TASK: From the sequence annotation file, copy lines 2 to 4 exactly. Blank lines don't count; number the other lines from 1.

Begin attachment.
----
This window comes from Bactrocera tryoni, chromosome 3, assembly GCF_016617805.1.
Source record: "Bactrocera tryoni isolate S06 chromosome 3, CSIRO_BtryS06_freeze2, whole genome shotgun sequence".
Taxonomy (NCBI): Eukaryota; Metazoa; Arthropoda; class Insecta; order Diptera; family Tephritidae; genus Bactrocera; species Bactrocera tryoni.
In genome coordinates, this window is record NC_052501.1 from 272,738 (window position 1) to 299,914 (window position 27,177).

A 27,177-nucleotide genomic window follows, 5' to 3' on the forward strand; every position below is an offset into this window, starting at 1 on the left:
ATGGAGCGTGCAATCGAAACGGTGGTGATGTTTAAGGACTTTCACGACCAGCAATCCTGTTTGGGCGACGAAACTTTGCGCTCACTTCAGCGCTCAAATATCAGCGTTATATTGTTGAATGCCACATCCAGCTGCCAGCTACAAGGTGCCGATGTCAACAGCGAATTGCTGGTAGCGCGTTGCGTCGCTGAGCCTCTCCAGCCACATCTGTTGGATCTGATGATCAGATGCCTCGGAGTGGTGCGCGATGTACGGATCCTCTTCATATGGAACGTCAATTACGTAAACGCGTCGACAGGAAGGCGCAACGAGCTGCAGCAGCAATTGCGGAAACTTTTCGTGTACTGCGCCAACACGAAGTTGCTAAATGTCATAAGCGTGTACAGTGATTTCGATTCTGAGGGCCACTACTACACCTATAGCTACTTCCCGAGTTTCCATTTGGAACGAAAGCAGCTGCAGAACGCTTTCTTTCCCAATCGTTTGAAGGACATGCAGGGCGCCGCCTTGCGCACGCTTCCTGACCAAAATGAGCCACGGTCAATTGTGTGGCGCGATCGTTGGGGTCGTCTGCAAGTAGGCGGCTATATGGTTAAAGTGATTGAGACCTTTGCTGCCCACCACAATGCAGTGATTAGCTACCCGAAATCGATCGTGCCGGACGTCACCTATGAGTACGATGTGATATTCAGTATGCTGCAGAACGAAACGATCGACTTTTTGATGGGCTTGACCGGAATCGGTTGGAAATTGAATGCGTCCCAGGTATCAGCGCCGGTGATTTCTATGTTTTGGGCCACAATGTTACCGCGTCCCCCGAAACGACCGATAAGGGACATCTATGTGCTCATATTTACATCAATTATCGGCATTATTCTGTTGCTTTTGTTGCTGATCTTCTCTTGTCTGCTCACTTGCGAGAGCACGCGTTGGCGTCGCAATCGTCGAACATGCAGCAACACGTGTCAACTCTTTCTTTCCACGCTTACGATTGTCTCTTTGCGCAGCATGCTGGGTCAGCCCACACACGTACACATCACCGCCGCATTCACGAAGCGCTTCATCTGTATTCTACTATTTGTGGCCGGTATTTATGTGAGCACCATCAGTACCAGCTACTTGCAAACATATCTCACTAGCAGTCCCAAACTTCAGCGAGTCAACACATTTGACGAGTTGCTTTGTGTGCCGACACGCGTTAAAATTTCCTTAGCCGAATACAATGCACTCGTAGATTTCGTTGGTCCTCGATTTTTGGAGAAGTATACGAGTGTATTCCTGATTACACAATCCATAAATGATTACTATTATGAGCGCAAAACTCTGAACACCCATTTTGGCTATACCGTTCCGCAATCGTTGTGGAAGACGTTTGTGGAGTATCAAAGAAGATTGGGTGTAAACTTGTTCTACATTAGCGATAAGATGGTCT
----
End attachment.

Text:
Source record: "Bactrocera tryoni isolate S06 chromosome 3, CSIRO_BtryS06_freeze2, whole genome shotgun sequence".
Taxonomy (NCBI): Eukaryota; Metazoa; Arthropoda; class Insecta; order Diptera; family Tephritidae; genus Bactrocera; species Bactrocera tryoni.
In genome coordinates, this window is record NC_052501.1 from 272,738 (window position 1) to 299,914 (window position 27,177).